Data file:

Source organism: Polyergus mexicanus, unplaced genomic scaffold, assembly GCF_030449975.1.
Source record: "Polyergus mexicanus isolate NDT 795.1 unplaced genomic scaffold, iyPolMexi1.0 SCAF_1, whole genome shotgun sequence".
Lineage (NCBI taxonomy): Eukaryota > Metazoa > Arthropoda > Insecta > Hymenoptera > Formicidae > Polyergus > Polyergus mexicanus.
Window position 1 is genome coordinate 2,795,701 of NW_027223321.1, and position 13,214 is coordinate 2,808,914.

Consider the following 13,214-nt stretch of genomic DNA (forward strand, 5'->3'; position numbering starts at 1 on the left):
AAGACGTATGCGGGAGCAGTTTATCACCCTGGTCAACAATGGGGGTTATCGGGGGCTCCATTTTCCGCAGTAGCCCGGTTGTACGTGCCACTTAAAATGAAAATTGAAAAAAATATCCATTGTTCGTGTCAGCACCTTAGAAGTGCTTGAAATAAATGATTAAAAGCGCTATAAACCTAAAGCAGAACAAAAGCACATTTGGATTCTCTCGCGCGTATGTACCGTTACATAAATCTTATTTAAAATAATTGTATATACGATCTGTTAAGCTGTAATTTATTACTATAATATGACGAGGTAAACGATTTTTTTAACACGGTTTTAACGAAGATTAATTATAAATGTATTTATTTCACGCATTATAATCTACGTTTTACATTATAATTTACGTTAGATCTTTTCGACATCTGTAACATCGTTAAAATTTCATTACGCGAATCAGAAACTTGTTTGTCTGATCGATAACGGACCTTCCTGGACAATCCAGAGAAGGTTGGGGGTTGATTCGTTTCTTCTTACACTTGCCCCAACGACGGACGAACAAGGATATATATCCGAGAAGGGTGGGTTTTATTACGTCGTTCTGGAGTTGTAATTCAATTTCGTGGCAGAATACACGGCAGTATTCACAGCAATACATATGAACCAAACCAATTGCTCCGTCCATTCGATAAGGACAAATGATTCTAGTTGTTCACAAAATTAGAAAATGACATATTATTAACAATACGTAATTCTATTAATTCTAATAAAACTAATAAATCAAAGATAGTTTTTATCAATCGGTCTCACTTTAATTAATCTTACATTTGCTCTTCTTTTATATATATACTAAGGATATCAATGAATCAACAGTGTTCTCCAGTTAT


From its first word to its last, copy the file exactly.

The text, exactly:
Source organism: Polyergus mexicanus, unplaced genomic scaffold, assembly GCF_030449975.1.
Source record: "Polyergus mexicanus isolate NDT 795.1 unplaced genomic scaffold, iyPolMexi1.0 SCAF_1, whole genome shotgun sequence".
Lineage (NCBI taxonomy): Eukaryota > Metazoa > Arthropoda > Insecta > Hymenoptera > Formicidae > Polyergus > Polyergus mexicanus.
Window position 1 is genome coordinate 2,795,701 of NW_027223321.1, and position 13,214 is coordinate 2,808,914.

Consider the following 13,214-nt stretch of genomic DNA (forward strand, 5'->3'; position numbering starts at 1 on the left):
AAGACGTATGCGGGAGCAGTTTATCACCCTGGTCAACAATGGGGGTTATCGGGGGCTCCATTTTCCGCAGTAGCCCGGTTGTACGTGCCACTTAAAATGAAAATTGAAAAAAATATCCATTGTTCGTGTCAGCACCTTAGAAGTGCTTGAAATAAATGATTAAAAGCGCTATAAACCTAAAGCAGAACAAAAGCACATTTGGATTCTCTCGCGCGTATGTACCGTTACATAAATCTTATTTAAAATAATTGTATATACGATCTGTTAAGCTGTAATTTATTACTATAATATGACGAGGTAAACGATTTTTTTAACACGGTTTTAACGAAGATTAATTATAAATGTATTTATTTCACGCATTATAATCTACGTTTTACATTATAATTTACGTTAGATCTTTTCGACATCTGTAACATCGTTAAAATTTCATTACGCGAATCAGAAACTTGTTTGTCTGATCGATAACGGACCTTCCTGGACAATCCAGAGAAGGTTGGGGGTTGATTCGTTTCTTCTTACACTTGCCCCAACGACGGACGAACAAGGATATATATCCGAGAAGGGTGGGTTTTATTACGTCGTTCTGGAGTTGTAATTCAATTTCGTGGCAGAATACACGGCAGTATTCACAGCAATACATATGAACCAAACCAATTGCTCCGTCCATTCGATAAGGACAAATGATTCTAGTTGTTCACAAAATTAGAAAATGACATATTATTAACAATACGTAATTCTATTAATTCTAATAAAACTAATAAATCAAAGATAGTTTTTATCAATCGGTCTCACTTTAATTAATCTTACATTTGCTCTTCTTTTATATATATACTAAGGATATCAATGAATCAACAGTGTTCTCCAGTTAT